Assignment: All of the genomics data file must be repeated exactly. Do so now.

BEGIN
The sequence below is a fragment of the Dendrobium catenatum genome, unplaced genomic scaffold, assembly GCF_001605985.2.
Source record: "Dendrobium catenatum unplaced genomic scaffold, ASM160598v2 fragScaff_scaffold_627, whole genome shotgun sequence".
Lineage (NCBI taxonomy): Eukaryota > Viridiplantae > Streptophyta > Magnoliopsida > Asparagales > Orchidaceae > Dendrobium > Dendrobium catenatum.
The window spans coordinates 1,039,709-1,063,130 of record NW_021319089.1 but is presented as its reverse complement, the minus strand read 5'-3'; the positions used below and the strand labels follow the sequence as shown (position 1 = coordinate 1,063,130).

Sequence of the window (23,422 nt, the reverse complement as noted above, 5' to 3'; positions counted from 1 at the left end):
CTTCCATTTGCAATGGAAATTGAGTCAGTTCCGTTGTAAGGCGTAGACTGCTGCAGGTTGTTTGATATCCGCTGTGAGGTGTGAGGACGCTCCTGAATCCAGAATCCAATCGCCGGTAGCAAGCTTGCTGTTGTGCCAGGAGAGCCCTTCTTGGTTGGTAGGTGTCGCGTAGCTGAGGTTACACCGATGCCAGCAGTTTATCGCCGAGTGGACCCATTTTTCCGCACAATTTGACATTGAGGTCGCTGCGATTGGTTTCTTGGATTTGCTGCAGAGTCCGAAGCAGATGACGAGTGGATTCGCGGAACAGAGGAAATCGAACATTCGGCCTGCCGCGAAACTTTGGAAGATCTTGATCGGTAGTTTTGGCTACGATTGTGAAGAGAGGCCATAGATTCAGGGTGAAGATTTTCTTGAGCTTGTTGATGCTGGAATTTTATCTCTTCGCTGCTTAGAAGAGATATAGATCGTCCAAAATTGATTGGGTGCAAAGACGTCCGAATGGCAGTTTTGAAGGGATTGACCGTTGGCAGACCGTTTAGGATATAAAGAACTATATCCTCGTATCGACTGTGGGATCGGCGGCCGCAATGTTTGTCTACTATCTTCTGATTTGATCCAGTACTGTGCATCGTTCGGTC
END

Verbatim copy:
The sequence below is a fragment of the Dendrobium catenatum genome, unplaced genomic scaffold, assembly GCF_001605985.2.
Source record: "Dendrobium catenatum unplaced genomic scaffold, ASM160598v2 fragScaff_scaffold_627, whole genome shotgun sequence".
Lineage (NCBI taxonomy): Eukaryota > Viridiplantae > Streptophyta > Magnoliopsida > Asparagales > Orchidaceae > Dendrobium > Dendrobium catenatum.
The window spans coordinates 1,039,709-1,063,130 of record NW_021319089.1 but is presented as its reverse complement, the minus strand read 5'-3'; the positions used below and the strand labels follow the sequence as shown (position 1 = coordinate 1,063,130).

Sequence of the window (23,422 nt, the reverse complement as noted above, 5' to 3'; positions counted from 1 at the left end):
CTTCCATTTGCAATGGAAATTGAGTCAGTTCCGTTGTAAGGCGTAGACTGCTGCAGGTTGTTTGATATCCGCTGTGAGGTGTGAGGACGCTCCTGAATCCAGAATCCAATCGCCGGTAGCAAGCTTGCTGTTGTGCCAGGAGAGCCCTTCTTGGTTGGTAGGTGTCGCGTAGCTGAGGTTACACCGATGCCAGCAGTTTATCGCCGAGTGGACCCATTTTTCCGCACAATTTGACATTGAGGTCGCTGCGATTGGTTTCTTGGATTTGCTGCAGAGTCCGAAGCAGATGACGAGTGGATTCGCGGAACAGAGGAAATCGAACATTCGGCCTGCCGCGAAACTTTGGAAGATCTTGATCGGTAGTTTTGGCTACGATTGTGAAGAGAGGCCATAGATTCAGGGTGAAGATTTTCTTGAGCTTGTTGATGCTGGAATTTTATCTCTTCGCTGCTTAGAAGAGATATAGATCGTCCAAAATTGATTGGGTGCAAAGACGTCCGAATGGCAGTTTTGAAGGGATTGACCGTTGGCAGACCGTTTAGGATATAAAGAACTATATCCTCGTATCGACTGTGGGATCGGCGGCCGCAATGTTTGTCTACTATCTTCTGATTTGATCCAGTACTGTGCATCGTTCGGTC